After Vote to Keep Striking, Teachers Accept Gov’t Deal

The last teachers remaining on strike will return to work today because the Council of Ministers announced Monday afternoon it would form a “technical team” to resolve complaints, the teachers spokesman said Mon­day.

The decision to end the nearly monthlong strike came just hours after representatives of striking teachers from the university voted by a margin of 40-16 to continue their work stoppage.

Ly Phatsem, a mathematics professor at the Royal University of Phnom Penh, confirmed both Monday morning’s vote and the change of heart. He attributed the reversal to the an­nouncement of a formation of a technical team, as promised by Deputy Prime Min­ister Sar Kheng at a meeting Fri­day with teacher representatives.

But Ly Phatsem didn’t elaborate on why the formation of a technical team swayed the teachers, or when it is likely to meet. A government spokesman indicated Monday the teachers had agreed last Friday to go back to work if Sar Kheng kept his word.

A teacher from Santhor Mok High School said Monday night he was returning to work today to “give the government more time” to address the teachers’ problems. He said the director of his school announced they were returning to work but would continue to demand more money.

Teachers initially went on strike Jan 25 demanding a raise from $20 to $315 a month.

A week ago, the teachers drew up a new proposal asking to do eight hours of research per week paid at $2.30 per hour. They also wanted a reduction in teaching hours from 12 hours a week to as few as six a week.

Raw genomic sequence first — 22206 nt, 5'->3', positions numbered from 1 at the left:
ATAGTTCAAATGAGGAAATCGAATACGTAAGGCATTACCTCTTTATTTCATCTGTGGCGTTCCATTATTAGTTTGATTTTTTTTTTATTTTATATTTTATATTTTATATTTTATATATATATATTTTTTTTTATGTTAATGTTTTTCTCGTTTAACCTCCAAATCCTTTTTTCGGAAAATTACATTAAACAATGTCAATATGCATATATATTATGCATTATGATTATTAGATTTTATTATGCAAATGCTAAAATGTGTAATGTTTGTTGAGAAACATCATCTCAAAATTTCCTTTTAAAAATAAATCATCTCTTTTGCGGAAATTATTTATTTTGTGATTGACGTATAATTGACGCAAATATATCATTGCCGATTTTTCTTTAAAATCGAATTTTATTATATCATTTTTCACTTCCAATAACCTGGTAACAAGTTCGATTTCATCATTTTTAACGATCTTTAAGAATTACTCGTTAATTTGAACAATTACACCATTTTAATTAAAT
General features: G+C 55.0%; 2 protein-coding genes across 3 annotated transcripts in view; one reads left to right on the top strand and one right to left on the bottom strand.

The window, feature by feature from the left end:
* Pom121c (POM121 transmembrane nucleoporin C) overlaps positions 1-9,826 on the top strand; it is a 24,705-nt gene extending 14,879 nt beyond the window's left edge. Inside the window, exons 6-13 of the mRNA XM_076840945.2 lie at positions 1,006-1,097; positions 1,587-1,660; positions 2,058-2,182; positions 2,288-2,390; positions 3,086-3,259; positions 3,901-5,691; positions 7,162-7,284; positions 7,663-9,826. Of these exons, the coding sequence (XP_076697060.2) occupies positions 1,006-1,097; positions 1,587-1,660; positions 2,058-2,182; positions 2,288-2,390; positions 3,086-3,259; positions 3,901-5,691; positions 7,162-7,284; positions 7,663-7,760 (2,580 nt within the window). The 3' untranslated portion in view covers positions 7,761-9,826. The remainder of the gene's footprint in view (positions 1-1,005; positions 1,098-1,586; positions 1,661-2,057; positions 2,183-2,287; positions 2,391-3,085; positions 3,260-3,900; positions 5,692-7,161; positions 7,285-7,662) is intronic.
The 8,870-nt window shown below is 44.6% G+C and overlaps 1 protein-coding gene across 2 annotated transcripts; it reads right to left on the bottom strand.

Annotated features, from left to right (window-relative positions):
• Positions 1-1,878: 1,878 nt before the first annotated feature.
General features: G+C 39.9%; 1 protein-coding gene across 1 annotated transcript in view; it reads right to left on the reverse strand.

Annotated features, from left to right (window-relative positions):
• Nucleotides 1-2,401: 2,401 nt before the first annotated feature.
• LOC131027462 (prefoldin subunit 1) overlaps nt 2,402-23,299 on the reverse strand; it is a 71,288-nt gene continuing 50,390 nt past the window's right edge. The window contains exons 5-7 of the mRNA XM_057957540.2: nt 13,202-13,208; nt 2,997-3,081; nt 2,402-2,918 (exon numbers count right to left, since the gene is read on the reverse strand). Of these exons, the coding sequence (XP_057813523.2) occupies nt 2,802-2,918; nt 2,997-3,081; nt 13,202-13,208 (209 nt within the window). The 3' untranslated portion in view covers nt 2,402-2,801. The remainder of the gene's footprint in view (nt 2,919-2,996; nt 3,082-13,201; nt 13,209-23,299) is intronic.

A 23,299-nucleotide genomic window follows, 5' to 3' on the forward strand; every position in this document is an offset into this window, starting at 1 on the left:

The proposal also called for teachers to be paid for preparation time outside class. The teachers also asked for an increase in the 20,000 riel (about $5) bonus granted to them last month—although the proposal does not state how high it should be—and for professors to be paid if they teach at other institutions.

The government has repeatedly said that it does not have the money to give any raises.

The nearly month-old strike spread to at least 12 provinces at one point. Teachers started going back to work two weeks ago but complained they had been threatened with losing their jobs if they did not return. Strikes had continued at the Royal University of Phnom Penh and at least five Phnom Penh high schools.

“We loved the nation for 20 years, but the government did not love the teachers. The government only loves corruption,” said one teacher on Monday.

General Sok Phal, an information officer for the Ministry of the Interior, said Monday afternoon that the vote at the university was not valid because it did not include all of the representatives who met with Sar Kheng on Friday. He also said Sunday that at Friday’s meeting teacher representatives signed a paper saying they would go back to work.

Pok Than, secretary of state for Education, said he could not comment Monday because the agreement was between Sar Kheng and the teachers.

Licadho, a human rights organization, received sporadic reports of intimidation including a heavy police presence at Santhor Mok and Andra Devi High Schools in Phnom Penh and in Kompong Chhnang and Svay Rieng High Schools.

Workers with other human rights organizations said they had received some reports of intimidation of teachers by uniformed officers. “We also had reports of security forces gathering teachers’ names, particularly of people they thought were organizers,” said one human rights officer.

(Additional reporting by Victoria Stagg Elliott)

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